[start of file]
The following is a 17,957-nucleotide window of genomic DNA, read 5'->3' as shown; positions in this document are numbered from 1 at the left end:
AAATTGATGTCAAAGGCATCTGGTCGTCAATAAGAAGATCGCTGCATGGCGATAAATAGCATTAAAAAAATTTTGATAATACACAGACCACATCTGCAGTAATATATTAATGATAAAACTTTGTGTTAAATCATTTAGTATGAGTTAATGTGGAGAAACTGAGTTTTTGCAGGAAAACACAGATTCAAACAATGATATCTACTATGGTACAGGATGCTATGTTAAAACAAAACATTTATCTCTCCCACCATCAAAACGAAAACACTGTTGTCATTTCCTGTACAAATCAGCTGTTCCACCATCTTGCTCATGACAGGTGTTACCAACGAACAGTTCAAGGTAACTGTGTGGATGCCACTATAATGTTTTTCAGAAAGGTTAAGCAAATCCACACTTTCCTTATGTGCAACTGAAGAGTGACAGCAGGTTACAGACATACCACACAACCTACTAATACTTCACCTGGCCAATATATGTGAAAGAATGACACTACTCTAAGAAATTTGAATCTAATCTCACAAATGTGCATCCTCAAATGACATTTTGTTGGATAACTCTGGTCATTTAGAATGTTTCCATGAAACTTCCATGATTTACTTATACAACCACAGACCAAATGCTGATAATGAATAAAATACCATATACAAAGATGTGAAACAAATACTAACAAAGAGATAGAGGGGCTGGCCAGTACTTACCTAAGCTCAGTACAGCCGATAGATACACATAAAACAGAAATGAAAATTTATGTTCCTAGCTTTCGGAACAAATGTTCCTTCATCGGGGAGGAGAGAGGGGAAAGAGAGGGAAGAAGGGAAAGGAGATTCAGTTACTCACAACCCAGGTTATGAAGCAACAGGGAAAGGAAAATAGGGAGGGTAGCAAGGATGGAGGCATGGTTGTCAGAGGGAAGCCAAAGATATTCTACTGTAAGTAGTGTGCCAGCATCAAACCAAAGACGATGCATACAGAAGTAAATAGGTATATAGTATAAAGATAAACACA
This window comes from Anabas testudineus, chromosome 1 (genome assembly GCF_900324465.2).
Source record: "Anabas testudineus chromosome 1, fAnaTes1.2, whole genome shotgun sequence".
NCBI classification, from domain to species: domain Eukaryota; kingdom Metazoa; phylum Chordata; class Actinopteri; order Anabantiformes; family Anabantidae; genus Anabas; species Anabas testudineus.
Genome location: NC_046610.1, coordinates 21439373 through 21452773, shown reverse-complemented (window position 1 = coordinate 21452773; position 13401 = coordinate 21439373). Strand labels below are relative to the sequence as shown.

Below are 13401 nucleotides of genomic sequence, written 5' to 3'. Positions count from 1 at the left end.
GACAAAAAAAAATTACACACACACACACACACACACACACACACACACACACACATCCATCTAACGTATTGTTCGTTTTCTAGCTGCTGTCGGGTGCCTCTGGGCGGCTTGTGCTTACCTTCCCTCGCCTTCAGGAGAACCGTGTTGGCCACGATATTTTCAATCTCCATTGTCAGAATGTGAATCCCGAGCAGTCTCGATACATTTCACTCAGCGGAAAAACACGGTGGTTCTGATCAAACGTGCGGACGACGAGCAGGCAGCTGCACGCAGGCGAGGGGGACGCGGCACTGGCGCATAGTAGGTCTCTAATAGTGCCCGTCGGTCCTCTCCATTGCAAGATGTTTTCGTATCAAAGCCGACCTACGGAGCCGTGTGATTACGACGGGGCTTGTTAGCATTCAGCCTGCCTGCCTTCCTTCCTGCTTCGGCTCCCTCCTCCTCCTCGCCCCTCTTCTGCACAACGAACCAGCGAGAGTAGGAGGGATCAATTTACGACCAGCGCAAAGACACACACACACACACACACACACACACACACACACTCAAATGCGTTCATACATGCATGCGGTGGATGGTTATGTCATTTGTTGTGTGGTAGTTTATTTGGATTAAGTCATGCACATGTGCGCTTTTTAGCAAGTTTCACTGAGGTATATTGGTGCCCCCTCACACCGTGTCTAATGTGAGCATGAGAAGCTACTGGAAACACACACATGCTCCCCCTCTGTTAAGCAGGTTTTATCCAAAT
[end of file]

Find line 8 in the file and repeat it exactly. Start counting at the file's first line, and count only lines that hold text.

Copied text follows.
GACAAAAAAAAATTACACACACACACACACACACACACACACACACACACACACATCCATCTAACGTATTGTTCGTTTTCTAGCTGCTGTCGGGTGCCTCTGGGCGGCTTGTGCTTACCTTCCCTCGCCTTCAGGAGAACCGTGTTGGCCACGATATTTTCAATCTCCATTGTCAGAATGTGAATCCCGAGCAGTCTCGATACATTTCACTCAGCGGAAAAACACGGTGGTTCTGATCAAACGTGCGGACGACGAGCAGGCAGCTGCACGCAGGCGAGGGGGACGCGGCACTGGCGCATAGTAGGTCTCTAATAGTGCCCGTCGGTCCTCTCCATTGCAAGATGTTTTCGTATCAAAGCCGACCTACGGAGCCGTGTGATTACGACGGGGCTTGTTAGCATTCAGCCTGCCTGCCTTCCTTCCTGCTTCGGCTCCCTCCTCCTCCTCGCCCCTCTTCTGCACAACGAACCAGCGAGAGTAGGAGGGATCAATTTACGACCAGCGCAAAGACACACACACACACACACACACACACACACACACACTCAAATGCGTTCATACATGCATGCGGTGGATGGTTATGTCATTTGTTGTGTGGTAGTTTATTTGGATTAAGTCATGCACATGTGCGCTTTTTAGCAAGTTTCACTGAGGTATATTGGTGCCCCCTCACACCGTGTCTAATGTGAGCATGAGAAGCTACTGGAAACACACACATGCTCCCCCTCTGTTAAGCAGGTTTTATCCAAAT